Kathy: My wife Jeanette took the photos. She hung back a bit and used telephoto with the flash off. I love sketching goats, and goat owners tell me that they don't really want to eat your sketchbook, just taste it. If you figure out how to get them to pose, let me know.

Hey, Swampwater! I'll never forget your performance of Brown-Eyed Girl. The crowd went ape over it!

Lizzie: You probably know already that the zoo is in Asheboro, east of Charlotte. I added the link in the post.

Cat: thanks for that fascinating link. I remember there was another one about a gorilla rescuing a toddler that fell into a zoo enclosure.

Dan, There is a whole gallery of paintings by the gorillas Koko and Michael at Even though the images look gestural and abstract to our eyes, apparently they were all representational to the gorillas, who titled them with the names of the people and animals they were portraying. Koko usually worked from memory. She was very deliberate in her color choice and strokes. She even painted a self-portrait!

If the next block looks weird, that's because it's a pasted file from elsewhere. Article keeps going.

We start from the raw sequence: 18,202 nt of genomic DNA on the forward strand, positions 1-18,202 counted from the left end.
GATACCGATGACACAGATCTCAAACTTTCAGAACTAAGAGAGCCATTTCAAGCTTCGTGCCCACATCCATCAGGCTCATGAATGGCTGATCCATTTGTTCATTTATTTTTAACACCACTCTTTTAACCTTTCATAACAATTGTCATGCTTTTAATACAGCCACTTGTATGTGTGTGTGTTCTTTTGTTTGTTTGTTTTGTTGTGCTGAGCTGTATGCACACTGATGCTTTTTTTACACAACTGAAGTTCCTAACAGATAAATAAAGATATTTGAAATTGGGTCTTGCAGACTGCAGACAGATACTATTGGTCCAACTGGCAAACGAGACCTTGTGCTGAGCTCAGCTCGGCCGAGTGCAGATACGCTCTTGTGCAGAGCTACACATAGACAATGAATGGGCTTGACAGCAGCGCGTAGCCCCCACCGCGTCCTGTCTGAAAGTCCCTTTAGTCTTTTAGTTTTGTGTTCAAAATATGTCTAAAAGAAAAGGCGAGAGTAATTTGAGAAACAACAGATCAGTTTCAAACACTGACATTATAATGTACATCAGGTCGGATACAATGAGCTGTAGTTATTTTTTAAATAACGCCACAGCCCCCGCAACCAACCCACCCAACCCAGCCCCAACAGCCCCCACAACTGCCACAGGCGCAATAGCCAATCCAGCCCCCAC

There are also websites showing the paintings of Ruby the Elephant at the Phoenix Zoo.

Thanks to everyone else for you kind comments, which really mean a lot to me.

Anonymous said...

Yet another fascinating Gurney Journey, I had to pass on this story to all artists I know. I will concur with everyone that this has been one of the best posts thus far. A true artist can reach everyone with his craft -makes me wonder if the animals get lonely and if they enjoy the interaction. It is somewhat different to flashes and staring. It'll make me think differently about the inhabitants of the zoo the next time I'm there. Thank you!